A single word about "Antipas my faithful martyr" in Pergamos. "It is difficult," complains the commentator mentioned in opening, "to understand the silence of all ecclesiastical history respecting so famous a martyr as Antipas." But faithful martyrs are not surely such a rarity, either in ancient or in modern ecclesiastical history, that we need spend much regret that we are not told more about one out of such a multitude. At any rate, we have a pretty long roll of well-known names in our own evangelical martyrology, and the cloud of such witnesses is by no means closed in Scotland. Whether this Antipas was a martyred minister or no, I cannot tell. Only there are many martyred ministers in our own land and Church whose names are as little known as the bare name of Antipas. Only, the silence and the ignorance and the indifference of earth does not extend to heaven. The silence and the ignorance and the indifference of earth will only make the surprise, both of those ministers and of their persecutors, all the greater when the day of their recognition and reward comes. "Then shall the righteous man stand before the face of such as have afflicted him, and have made no account of his labours. When they see it they shall be troubled with terrible fear, and shall be amazed at the strangeness of his salvation, so far beyond all they had looked for. And they, repenting and groaning for anguish of spirit, shall say within themselves-This was he whom we had sometimes in derision, and made a proverb of reproach. We fools counted his life madness, and his end to be without honour. But now he is numbered among the children of God, and his lot is among the saints!" For then shall be fulfilled that which is written, To him that overcometh will I give to eat of the hidden manna. And I will give him a white stone, and in the stone a new name written, which no man knoweth saving he that receiveth it.
This new name which no man knoweth saving he that receiveth it is plain. This is no unsolved problem of interpretation. For, a name in Scripture is always just another word for a nature. That is to say, for the very innermost heart and soul of any person or any thing.
I named them as they passed, and understoodTheir nature; with such knowledge God enduedMy sudden apprehension, says Adam to the angel.And a new name is always given in Scripture when a new nature is imparted to any person or to any thing. And so will it be beyond Scripture when that day comes to which every scripture points and promises, and for which every holy heart yearns and pants and breaks. That day when He which hath the sharp sword with two edges shall make all His redeemed to be partakers of His own nature; whose nature and whose name is Love. And just as no man knoweth the misery of that heart in which Satan still has his seat but the miserable owner of that heart, so only God Himself will know with them the new name that He will give to His holy ones on that day. As every sin-possessed heart here knows its own bitterness, so will every such heart alone know its own unshared sweetness in heaven, and no neighbour saint nor serving angel will intermeddle with things that are beyond their depth. And ministers especially. When they have overcome by the blood of the Lamb; when their long campaign of sanctification for themselves and for their people has been fought out and won; a new name will be given to every such minister that he alone will know and understand, and that, as Adam said, by a sudden apprehension. When we are under our so specially severe sanctification here-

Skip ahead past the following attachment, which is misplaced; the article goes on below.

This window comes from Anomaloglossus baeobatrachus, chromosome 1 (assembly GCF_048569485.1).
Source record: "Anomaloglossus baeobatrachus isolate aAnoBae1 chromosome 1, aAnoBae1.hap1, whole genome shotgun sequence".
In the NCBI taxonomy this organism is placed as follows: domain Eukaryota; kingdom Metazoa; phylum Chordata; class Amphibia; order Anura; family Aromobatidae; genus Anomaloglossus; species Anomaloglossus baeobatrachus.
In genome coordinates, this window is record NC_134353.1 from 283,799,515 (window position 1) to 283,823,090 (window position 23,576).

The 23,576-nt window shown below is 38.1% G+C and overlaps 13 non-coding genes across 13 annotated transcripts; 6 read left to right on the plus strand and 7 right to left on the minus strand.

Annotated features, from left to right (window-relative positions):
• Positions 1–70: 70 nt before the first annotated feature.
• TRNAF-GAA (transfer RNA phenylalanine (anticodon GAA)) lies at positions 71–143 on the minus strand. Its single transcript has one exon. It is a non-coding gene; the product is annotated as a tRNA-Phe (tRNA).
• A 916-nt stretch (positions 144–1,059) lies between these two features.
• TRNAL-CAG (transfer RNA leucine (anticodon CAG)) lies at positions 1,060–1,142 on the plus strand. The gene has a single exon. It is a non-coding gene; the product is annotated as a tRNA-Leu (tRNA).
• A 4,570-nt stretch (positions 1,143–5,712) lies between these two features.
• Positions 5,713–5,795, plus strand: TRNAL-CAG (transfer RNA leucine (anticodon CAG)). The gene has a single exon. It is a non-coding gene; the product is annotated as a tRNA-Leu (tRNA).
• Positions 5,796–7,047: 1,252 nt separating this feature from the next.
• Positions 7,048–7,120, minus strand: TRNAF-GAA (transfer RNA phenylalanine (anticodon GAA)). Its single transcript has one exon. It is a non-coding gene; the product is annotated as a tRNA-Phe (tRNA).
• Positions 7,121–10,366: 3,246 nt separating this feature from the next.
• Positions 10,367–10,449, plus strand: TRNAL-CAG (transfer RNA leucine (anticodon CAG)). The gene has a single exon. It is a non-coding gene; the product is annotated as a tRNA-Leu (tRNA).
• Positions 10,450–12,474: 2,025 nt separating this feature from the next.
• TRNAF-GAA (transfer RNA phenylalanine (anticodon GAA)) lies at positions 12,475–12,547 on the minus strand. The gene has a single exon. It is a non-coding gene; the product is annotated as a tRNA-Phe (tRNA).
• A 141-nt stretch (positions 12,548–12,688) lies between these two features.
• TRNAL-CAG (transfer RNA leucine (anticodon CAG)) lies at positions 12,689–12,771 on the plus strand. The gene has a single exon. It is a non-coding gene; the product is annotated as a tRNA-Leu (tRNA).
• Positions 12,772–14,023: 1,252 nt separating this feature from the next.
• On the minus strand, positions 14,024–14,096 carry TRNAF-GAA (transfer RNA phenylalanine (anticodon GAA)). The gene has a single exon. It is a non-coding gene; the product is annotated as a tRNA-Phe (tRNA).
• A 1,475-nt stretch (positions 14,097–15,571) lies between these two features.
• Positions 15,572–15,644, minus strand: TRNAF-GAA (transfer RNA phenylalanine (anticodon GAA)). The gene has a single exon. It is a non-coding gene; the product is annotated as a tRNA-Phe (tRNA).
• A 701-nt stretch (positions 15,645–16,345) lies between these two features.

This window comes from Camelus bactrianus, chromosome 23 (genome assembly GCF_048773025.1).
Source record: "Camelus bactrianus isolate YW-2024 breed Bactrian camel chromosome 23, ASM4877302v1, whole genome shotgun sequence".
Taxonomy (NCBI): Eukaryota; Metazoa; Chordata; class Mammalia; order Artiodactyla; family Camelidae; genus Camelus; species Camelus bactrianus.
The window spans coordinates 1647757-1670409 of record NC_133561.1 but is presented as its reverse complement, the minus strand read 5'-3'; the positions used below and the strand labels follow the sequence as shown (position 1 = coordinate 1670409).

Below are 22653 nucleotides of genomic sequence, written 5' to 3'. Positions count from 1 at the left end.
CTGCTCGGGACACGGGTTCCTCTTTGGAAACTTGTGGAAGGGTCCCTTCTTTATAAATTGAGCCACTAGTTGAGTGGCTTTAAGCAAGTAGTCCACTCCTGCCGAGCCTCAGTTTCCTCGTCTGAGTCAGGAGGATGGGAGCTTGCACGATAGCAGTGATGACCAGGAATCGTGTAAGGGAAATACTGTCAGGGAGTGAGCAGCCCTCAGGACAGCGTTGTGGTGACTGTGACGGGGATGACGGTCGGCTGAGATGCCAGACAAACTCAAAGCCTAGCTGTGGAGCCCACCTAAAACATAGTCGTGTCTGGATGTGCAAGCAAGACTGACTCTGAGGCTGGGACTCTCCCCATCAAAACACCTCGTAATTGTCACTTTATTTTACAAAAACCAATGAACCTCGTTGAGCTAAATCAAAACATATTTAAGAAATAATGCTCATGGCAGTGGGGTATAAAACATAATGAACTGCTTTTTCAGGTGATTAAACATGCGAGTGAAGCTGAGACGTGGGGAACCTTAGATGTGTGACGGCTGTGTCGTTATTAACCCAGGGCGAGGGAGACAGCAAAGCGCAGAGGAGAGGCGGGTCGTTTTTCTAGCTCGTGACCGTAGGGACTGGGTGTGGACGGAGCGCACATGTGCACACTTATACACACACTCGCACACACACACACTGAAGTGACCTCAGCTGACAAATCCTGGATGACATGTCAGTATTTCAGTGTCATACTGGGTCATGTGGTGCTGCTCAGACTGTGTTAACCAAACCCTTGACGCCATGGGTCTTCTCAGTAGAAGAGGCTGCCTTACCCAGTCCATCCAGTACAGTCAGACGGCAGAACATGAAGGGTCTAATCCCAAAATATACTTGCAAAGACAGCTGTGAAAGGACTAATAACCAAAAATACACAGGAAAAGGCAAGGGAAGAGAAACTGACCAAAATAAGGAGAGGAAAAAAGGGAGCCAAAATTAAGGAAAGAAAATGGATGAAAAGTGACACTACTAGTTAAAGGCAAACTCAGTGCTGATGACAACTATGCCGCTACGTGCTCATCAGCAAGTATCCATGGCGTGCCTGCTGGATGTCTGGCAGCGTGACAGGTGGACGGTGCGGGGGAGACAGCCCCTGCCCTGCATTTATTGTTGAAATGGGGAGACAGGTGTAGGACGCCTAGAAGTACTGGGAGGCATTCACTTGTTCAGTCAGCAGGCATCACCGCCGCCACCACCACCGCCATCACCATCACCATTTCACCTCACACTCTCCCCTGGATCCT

Not even the tenderest heart, and next our own,Knows half the reasons why we smile or sigh,and much more will it be so in the uninvaded inwardness and uniqueness of our glorification. No man knows the hardness and the blackness of a sinful heart but the unspeakably miserable owner of it, and no man knows the names he calls himself continually before God, but God who seeth and heareth in secret. And, as a consequence and for a recompense, no man shall see the whiteness of the stone, or hear the newness of the name written in that stone, saving he that receiveth it. For your shame ye shall have double; and for confusion they shall rejoice in their portion; therefore in their land they shall possess the double; everlasting joy shall be unto them. He that hath an ear, let him hear what the Spirit saith unto the churches, and unto the ministers of the churches.